Video: Meet some of the new members of the Council of General Synod
David Jones has been appointed chancellor of General Synod. He replaces Ronald Stevenson, who has retired.
“We’re delighted with this appointment and I certainly look forward to your counsel for the work of the Council of General Synod,” Archbishop Fred Hiltz, primate of the Anglican Church of Canada, told Jones at the Nov. 18 to 22 meeting of CoGS. The appointment was approved by consensus.
Jones has served as chancellor of the ecclesiastical province of Rupert’s Land since 2005 and as chancellor of the diocese of Edmonton since 1995. He has taught law at both McGill University in Montreal and at the University of Alberta in Edmonton, and has had a private practice in Edmonton since 1988.
A member of General Synod in 2007 and 2010, he has also chaired the Governance Working Group. Archbishop Hiltz credited the working group for accomplishing “a huge amount of work in the last triennium that enabled the church to make some significant decisions at the last General Synod” [in Halifax]. The group’s tasks included researching and preparing resolutions on reducing the size of the CoGS and integrating the Sacred Circle gathering of Indigenous Anglicans, the Anglican Council of Indigenous Peoples (ACIP), and the National Indigenous Anglican Bishop into the church’s constitution.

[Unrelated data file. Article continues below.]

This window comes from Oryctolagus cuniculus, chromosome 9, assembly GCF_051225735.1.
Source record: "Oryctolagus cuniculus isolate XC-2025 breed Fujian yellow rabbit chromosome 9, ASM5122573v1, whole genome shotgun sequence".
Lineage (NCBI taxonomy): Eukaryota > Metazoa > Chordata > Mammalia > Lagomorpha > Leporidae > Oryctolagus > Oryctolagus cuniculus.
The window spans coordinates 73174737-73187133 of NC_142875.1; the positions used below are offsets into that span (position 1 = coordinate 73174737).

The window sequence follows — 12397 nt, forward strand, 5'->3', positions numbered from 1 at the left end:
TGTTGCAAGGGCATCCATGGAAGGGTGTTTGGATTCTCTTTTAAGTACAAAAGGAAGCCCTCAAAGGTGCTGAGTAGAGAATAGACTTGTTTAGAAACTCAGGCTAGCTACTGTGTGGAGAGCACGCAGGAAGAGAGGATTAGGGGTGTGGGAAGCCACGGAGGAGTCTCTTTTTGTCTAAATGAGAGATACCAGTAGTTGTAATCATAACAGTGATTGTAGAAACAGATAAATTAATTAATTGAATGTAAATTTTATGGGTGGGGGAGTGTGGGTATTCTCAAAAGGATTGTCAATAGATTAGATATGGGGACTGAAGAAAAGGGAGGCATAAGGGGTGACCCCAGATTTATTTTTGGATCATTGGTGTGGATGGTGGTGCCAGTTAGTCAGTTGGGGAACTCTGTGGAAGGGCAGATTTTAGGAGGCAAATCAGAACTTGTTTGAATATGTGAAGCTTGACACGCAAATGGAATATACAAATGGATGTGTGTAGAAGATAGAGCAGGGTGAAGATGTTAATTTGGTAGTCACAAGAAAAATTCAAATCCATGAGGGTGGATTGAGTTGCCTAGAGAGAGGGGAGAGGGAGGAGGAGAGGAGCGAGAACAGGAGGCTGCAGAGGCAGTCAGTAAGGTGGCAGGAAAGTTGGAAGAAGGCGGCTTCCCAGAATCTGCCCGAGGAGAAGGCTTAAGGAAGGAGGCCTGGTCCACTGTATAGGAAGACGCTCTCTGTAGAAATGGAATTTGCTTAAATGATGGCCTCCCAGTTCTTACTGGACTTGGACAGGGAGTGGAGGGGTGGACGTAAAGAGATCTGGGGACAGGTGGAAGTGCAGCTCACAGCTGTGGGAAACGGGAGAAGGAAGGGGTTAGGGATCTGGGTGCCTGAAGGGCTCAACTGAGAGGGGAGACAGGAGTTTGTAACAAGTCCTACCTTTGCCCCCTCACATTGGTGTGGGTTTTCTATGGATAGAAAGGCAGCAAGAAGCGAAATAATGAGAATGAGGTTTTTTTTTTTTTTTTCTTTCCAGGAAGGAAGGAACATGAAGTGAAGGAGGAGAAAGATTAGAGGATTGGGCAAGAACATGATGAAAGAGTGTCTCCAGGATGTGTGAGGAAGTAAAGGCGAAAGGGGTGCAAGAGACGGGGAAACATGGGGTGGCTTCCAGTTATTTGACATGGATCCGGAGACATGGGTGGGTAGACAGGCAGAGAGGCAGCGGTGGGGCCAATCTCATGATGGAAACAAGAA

In addition, Ann Bourke was nominated and approved as vice-chancellor, replacing Brian Burrows, who resigned in October. A member of the bar of the Upper Canada Law Society since 1992, Bourke has served as vice chancellor for the diocese of Ottawa since 2001, working on redrafting canon law, bylaws and regulations to incorporate a new diocesan structure. “Those skills are going to be quite helpful to us as we embark on a new course as the General Synod,” said Archbishop Hiltz.
The Rev. Mary Lysecki, a priest in the diocese of Rupert’s Land, was approved as a CoGS appointee to the board of the Anglican Fund for Healing and Reconciliation. The fund, established in the wake of the Indian residential schools crisis and managed by Esther Wesley, receives about 30 to 70 applications every six months for funding grants of up to $15,000.